Friday, October 19, 2018

Israel's Gaza problem: Netanyahu just got lucky

On October 15, 2018, a news headline appeared that seemed to sum up where the almost 7-month long Gaza border fence rioting was headed: "Hamas turns Israeli border into '24/7' war zone in new bid to kidnap Israeli soldiers" (here). The story under the headline didn't say much about Hamas planning to kidnap IDF soldiers. But the context of that story was clear:  'unless Hamas backs off, Israel will hit back very, very hard'.

That could mean war. Bets are, that's exactly what it means.

By late afternoon October 18th, Israelis saw what Netanyahui had meant with those words. News reports-with photos--appeared in the press that showed Israeli tanks and other heavy equipment being transferred South to the Gaza border area. This is how Israel heard about a war build-up in the days leading to the 2014 50-day war with Gaza. It's what Israel was looking at again.

This kind of heavy military traffic on Israel's few South-bound highways isn't an everyday occurrence--at least, not to this extent. Such a large scale movement of equipment is normally no empty show-off  operation--it's too expensive for that. Normally, it means something serious. 

Now, 0930 am (Israel time) October 19th, war with Gaza seems to have suddenly been dropped from top Israel headlines. Just like that, war stories have fallen from first-ranked headlines to positions below first-in -order. 

While news for Netanyahu just four days ago wasn't  particularly good PR for him as Israel's top leader, this morning's news had him almost completely off the 'war-with-Gaza' story. He's gotten lucky. Israel's media suddenly has other things to write about.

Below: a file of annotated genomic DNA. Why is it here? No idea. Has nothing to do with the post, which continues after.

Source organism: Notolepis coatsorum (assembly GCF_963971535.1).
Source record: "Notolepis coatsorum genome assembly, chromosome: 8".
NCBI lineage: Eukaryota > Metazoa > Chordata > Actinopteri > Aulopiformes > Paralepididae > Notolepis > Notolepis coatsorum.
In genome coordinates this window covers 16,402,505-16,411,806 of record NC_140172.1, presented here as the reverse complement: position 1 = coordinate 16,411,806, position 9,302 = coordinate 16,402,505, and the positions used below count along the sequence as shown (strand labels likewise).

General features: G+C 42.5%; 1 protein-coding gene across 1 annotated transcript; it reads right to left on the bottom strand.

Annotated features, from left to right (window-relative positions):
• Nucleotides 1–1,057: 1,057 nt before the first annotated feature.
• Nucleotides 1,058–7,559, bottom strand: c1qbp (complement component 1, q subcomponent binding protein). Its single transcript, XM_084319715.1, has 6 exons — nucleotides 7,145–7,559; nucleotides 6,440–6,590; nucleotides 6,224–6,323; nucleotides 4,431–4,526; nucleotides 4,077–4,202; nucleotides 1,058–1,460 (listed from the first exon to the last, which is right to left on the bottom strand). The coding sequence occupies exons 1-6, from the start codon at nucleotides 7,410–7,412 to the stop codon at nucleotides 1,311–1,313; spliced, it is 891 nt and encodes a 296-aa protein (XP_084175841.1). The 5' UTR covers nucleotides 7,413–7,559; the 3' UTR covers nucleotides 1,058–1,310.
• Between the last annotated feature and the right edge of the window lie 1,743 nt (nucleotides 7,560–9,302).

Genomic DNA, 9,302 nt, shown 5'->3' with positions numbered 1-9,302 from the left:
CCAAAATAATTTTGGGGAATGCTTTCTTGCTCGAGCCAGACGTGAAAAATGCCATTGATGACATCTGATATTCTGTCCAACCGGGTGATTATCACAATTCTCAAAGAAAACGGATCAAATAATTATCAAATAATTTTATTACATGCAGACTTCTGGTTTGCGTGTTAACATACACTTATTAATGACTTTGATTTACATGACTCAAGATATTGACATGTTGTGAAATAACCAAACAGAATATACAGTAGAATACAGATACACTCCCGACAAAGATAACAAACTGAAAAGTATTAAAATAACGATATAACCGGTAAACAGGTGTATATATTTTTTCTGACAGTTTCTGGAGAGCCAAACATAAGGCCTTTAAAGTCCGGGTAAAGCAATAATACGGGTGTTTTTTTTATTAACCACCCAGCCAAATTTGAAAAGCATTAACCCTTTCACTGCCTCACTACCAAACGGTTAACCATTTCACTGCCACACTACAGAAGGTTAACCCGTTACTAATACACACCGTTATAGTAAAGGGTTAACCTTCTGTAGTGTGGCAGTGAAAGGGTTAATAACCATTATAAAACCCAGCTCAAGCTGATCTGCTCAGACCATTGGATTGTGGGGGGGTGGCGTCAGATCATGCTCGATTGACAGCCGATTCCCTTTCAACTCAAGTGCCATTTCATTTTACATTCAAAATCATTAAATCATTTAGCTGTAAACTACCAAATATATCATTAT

Note that war stories in Israel's media haven't completely disappeared. They've just dropped from, say, top-five on the banner-head, to lower positions. 

There are three new stories. While you'll have to decide for yourself which of these three stories is most important for Israel, one fact seems clear: these new stories grab everyone's attention--and give Netanyahu a break from a growing criticism over his hesitancy to act against Gaza.

The three new stories are these: 

-on October 2, 2018, a Saudi 'journalist' was apparently murdered by Saudis (?) in the Saudi Consulate in Istanbul, Turkey (here)--and still no one knows who did it; 

-Israel's Supreme Court has just ruled that a pro-BDS non-Israeli must  be allowed to enter Israel to study at Hebrew University for a year, notwithstanding her anti-Israel affiliations (here)--and an existing Israeli law giving the State the explicit right to ban such people; 

-the head of the anti- Israel Jewish/Israeli NGO, B'Tselem, has condemned Israel before the UN Security Council (UNSC) in a way that some in Israel say sounded more like a Hamas collaborator talking than an objective observer (here).

Here are the details of these stories, as they impact on Israeli interests: